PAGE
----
There are 42 people running for offices at the federal, state and local levels this year with the formal endorsement of the Democratic Socialists of America, the organization says. They span 20 states, including Florida, Hawaii, Kansas and Michigan.

The most ambitious Democrats in Washington have been reluctant to embrace the label, even as they embrace the policies defining modern-day democratic socialism: Medicare for all, a $15 minimum wage, free college tuition and the abolition of the federal department of Immigration and Customs Enforcement, also known as ICE.

Vermont Sen. Bernie Sanders, Congress’ only self-identified democratic socialist, campaigned Friday with the movement’s newest star, New York City congressional candidate Alexandra Ocasio-Cortez, a 28-year-old former bartender who defeated one of the most powerful House Democrats last month.

Her victory fed a flame that was already beginning to burn brighter. The DSA’s paid membership has hovered around 6,000 in the years before Trump’s election, said Allie Cohn, a member of the group’s national political team.

Last week, its paid membership hit 45,000 nationwide.

There is little distinction made between the terms “democratic socialism” and “socialism” in the group’s literature. While Ringelstein and other DSA-backed candidates promote a “big-tent” philosophy, the group’s constitution describes its members as socialists who “reject an economic order based on private profit” and “share a vision of a humane social order based on popular control of resources and production, economic planning, equitable distribution, feminism, racial equality and non-oppressive relationships.”

Members during public meetings often refer to each other “comrades,” wear clothing featuring socialist symbols like the rose and promote authors such as Karl Marx.

The common association with the failed Soviet Union has made it difficult for sympathetic liberals to explain their connection.

“I don’t like the term socialist, because people do associate that with bad things in history,” said Kansas congressional candidate James Thompson, who is endorsed by the DSA and campaigned alongside Sanders and Ocasio-Cortez, but is not a dues-paying democratic socialist. “There’s definitely a lot of their policies that closely align with mine.”

Thompson, an Army veteran turned civil rights attorney, is running again after narrowly losing a special election last year to fill the seat vacated by Secretary of State Mike Pompeo. Even in deep-red Kansas, he embraces policies like “Medicare for all” and is openly critical of capitalism.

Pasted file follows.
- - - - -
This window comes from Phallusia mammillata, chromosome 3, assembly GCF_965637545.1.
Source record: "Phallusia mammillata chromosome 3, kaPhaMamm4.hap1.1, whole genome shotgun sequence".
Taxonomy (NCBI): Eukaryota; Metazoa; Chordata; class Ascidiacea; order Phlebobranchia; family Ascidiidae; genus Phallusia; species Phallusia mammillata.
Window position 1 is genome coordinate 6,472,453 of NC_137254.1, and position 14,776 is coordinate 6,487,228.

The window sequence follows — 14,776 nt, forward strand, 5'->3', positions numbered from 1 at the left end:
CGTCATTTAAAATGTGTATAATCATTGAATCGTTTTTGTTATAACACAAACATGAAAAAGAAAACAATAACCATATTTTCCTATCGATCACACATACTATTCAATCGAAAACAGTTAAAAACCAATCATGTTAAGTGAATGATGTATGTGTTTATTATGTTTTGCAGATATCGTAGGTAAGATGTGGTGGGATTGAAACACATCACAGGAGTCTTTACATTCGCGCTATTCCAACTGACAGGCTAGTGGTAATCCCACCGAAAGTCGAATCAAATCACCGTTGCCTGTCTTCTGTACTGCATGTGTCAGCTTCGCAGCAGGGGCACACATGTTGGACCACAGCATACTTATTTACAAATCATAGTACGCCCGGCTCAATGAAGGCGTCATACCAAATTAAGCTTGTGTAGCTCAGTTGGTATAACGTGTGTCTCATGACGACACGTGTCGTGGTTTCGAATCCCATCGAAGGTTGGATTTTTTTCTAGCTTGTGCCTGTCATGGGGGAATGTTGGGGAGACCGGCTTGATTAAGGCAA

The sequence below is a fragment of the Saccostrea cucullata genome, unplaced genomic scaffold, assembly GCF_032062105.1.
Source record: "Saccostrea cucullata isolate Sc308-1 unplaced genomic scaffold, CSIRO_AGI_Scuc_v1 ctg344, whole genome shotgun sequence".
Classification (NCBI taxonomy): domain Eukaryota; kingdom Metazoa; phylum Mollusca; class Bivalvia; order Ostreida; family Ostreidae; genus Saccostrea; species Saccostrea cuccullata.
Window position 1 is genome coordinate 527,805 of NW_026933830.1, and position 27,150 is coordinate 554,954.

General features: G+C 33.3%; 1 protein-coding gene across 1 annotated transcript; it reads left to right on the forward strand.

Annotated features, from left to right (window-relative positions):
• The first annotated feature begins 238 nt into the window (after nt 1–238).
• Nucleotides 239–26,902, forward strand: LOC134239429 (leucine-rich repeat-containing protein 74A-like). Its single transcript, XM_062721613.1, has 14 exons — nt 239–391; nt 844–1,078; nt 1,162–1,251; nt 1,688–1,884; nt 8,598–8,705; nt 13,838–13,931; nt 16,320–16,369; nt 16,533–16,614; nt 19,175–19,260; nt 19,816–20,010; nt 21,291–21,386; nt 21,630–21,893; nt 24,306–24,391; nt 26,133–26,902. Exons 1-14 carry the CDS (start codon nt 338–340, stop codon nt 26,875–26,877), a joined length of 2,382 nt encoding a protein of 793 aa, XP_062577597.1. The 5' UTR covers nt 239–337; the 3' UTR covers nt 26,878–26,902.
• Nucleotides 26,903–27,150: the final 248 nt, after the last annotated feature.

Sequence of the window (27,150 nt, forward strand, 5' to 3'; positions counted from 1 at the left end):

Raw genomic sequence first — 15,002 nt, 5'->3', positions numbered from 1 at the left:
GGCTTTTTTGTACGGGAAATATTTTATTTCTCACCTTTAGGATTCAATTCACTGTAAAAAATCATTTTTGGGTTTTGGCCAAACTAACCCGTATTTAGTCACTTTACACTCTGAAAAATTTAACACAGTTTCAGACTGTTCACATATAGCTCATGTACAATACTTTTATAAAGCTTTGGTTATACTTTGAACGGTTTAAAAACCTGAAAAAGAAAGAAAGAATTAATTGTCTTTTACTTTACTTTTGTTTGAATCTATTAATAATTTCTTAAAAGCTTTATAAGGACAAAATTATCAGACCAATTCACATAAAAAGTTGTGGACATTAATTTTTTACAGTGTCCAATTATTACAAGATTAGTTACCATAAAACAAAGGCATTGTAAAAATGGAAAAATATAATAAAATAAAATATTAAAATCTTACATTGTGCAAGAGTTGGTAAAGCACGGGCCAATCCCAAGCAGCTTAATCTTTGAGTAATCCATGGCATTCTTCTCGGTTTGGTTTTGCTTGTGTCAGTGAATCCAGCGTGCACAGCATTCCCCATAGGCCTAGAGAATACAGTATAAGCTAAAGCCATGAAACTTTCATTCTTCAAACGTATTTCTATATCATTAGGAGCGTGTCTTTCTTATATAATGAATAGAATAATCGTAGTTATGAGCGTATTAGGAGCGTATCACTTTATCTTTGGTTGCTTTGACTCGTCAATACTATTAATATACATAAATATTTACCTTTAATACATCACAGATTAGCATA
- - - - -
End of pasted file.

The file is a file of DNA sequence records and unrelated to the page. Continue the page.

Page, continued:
In Hawaii, 29-year-old state Rep. Kaniela Ing isn’t shy about promoting his status as a democratic socialist in his bid for Congress. He said he was encouraged to run for higher office by the same activist who recruited Ocasio-Cortez.

“We figured just lean in hard,” Ing told the AP of the democratic socialist label. He acknowledged some baby boomers may be scared away, but said the policies democratic socialists promote — like free health care and economic equality — aren’t extreme.

Republicans, meanwhile, are encouraged by the rise of democratic socialism — for a far different reason. They have seized on what they view as a leftward lurch by Democrats they predict will alienate voters this fall and in the 2020 presidential race.

The Republican National Committee eagerly notes that Sanders’ plan to provide free government-sponsored health care for all Americans had no co-sponsors in 2013. Today, more than one-third of Senate Democrats and two-thirds of House Democrats have signed onto the proposal, which by one estimate could cost taxpayers as much as $32 trillion.

The co-sponsors include some 2020 presidential prospects, such as Massachusetts Sen. Elizabeth Warren, New Jersey Sen. Cory Booker, New York Sen. Kirsten Gillibrand and California Sen. Kamala Harris.

Those senators aren’t calling themselves democratic socialists but also not disassociating themselves from the movement’s priorities.

Most support the push to abolish ICE, which enforces immigration laws and led the Trump administration’s recent push to separate immigrant families at the U.S.-Mexico border.

Of the group, only Booker hasn’t called for ICE to be abolished, replaced or rebuilt. Yet Booker’s office notes that he’s among the few senators backing a plan to guarantee government-backed jobs to unemployed adults in high-unemployment communities across America.

“Embracing socialist policies like government-run health care, a guaranteed jobs program and open borders will only make Democrats more out of touch,” RNC Chair Ronna Romney McDaniel said.

Despite Ocasio-Cortez’s recent success, most DSA-endorsed candidates have struggled.

Gayle McLaughlin finished eighth in last month’s Democratic primary to become California’s lieutenant governor, earning just 4 percent of the vote. All three endorsed candidates for Maryland’s Montgomery County Council lost last month as well. And Ryan Fenwick was blown out by 58 points in his run to become mayor of Louisville, Kentucky.

Ringelstein, a 32-year-old political neophyte, is expected to struggle in his campaign to unseat Maine Sen. Angus King, an independent who caucuses with Democrats. He is refusing to accept donations from lobbyists or corporate political action committees, which has made fundraising a grind. At the end of June, King’s campaign reported $2.4 million cash on hand while Ringelstein had just $23,000.

He has tapped into the party’s national progressive movement and the southern Maine chapter of the DSA for the kind of grassroots support that fueled Ocasio-Cortez’s victory. As he has done almost every month this year, Ringelstein attended the group’s monthly meeting at Portland’s city hall last Monday.

More than 60 people packed into the room. The group’s chairman, 25-year-old union organizer Meg Reilly, wore a T-shirt featuring three roses.